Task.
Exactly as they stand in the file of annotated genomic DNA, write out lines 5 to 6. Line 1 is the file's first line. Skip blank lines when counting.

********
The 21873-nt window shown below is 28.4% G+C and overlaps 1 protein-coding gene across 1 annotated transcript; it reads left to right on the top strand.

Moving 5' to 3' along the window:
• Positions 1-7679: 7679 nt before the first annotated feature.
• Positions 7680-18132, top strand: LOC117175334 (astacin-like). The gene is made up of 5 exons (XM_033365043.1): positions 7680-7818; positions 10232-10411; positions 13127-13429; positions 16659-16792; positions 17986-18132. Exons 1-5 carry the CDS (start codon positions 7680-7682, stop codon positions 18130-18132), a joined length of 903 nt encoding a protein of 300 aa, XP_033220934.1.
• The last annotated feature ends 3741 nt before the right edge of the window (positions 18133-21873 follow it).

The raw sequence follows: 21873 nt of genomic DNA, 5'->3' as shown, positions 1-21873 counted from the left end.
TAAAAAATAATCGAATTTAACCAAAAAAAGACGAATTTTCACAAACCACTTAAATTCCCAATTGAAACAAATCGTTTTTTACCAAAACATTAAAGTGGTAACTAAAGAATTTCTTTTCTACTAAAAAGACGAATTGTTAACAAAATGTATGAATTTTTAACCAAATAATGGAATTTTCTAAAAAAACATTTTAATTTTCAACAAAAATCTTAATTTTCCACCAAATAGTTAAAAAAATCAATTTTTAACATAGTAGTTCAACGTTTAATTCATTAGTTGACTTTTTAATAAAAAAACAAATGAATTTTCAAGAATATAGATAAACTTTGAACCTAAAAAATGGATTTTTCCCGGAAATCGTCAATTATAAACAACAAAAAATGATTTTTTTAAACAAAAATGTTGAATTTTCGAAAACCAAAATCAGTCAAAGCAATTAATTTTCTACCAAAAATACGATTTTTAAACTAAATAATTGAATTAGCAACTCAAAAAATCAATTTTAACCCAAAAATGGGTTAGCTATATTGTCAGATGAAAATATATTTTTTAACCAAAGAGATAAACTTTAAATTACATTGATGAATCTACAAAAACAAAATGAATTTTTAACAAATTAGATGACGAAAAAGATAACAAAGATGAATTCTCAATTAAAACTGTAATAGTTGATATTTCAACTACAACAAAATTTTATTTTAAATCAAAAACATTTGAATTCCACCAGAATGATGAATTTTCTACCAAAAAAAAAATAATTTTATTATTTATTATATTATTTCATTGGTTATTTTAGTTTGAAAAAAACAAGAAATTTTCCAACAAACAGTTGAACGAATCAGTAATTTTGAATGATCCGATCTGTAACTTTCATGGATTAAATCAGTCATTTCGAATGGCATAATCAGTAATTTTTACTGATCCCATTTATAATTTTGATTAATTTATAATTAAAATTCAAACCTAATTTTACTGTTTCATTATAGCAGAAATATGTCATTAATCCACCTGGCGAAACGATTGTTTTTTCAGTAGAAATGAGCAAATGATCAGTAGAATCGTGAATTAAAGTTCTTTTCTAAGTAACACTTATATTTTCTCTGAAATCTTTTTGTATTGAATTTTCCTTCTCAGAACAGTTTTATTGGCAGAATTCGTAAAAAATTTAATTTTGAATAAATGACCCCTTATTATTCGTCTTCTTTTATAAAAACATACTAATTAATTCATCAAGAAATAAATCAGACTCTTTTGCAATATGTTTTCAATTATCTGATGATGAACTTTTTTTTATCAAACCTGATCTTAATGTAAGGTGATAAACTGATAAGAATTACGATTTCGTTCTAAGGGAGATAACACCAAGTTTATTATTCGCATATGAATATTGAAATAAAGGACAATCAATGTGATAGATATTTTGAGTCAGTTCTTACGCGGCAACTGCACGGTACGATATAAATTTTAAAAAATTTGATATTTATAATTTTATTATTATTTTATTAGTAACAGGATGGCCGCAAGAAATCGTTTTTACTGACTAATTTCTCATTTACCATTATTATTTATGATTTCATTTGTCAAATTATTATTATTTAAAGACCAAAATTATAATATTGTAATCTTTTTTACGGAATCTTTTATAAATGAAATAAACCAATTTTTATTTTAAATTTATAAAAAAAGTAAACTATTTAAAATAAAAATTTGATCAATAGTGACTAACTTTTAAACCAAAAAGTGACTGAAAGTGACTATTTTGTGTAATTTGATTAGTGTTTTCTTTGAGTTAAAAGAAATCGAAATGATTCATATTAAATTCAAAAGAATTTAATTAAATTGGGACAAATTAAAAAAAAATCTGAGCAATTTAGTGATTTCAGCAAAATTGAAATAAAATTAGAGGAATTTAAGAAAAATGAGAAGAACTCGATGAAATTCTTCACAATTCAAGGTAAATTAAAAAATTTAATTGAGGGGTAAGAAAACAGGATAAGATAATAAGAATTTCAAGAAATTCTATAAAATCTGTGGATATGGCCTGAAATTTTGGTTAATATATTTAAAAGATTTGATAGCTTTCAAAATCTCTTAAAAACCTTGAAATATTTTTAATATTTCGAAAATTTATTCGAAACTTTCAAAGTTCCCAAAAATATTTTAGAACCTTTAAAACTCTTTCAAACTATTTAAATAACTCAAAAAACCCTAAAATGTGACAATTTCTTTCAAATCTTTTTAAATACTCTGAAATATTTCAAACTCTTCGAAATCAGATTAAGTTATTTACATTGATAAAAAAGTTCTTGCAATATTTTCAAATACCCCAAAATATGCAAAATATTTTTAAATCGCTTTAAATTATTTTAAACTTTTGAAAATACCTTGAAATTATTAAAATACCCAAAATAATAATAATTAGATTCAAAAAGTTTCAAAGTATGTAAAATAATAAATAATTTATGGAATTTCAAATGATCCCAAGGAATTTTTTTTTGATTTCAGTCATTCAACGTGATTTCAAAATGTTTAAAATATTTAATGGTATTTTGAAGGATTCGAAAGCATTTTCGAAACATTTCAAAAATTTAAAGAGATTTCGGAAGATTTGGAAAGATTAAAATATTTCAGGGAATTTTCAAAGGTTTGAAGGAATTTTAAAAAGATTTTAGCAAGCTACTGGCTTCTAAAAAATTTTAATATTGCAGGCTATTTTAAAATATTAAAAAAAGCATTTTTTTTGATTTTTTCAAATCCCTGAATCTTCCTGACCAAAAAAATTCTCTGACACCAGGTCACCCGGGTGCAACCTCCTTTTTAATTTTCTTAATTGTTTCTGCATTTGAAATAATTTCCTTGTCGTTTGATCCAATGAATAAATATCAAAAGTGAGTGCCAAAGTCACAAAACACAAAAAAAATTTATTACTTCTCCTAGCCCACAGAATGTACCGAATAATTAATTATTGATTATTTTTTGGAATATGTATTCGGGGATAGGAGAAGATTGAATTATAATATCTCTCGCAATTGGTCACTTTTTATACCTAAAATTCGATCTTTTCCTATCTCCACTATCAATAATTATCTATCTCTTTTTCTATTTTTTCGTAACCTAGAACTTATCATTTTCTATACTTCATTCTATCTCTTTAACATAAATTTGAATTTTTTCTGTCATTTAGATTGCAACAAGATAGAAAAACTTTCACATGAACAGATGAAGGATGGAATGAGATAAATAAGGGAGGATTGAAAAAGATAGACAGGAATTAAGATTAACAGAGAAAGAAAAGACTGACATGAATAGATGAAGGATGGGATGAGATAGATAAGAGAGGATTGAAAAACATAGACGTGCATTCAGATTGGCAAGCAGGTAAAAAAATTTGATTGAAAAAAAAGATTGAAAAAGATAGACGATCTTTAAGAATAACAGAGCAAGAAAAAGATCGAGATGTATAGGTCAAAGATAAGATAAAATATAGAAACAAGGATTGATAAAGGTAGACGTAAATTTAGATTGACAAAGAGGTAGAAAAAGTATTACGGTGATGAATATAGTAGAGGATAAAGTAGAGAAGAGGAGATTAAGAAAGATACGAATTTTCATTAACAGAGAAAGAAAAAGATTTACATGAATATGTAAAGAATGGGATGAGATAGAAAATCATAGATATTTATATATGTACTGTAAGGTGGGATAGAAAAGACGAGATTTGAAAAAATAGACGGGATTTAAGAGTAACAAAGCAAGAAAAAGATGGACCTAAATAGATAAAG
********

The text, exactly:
• The last annotated feature ends 3741 nt before the right edge of the window (positions 18133-21873 follow it).

The raw sequence follows: 21873 nt of genomic DNA, 5'->3' as shown, positions 1-21873 counted from the left end.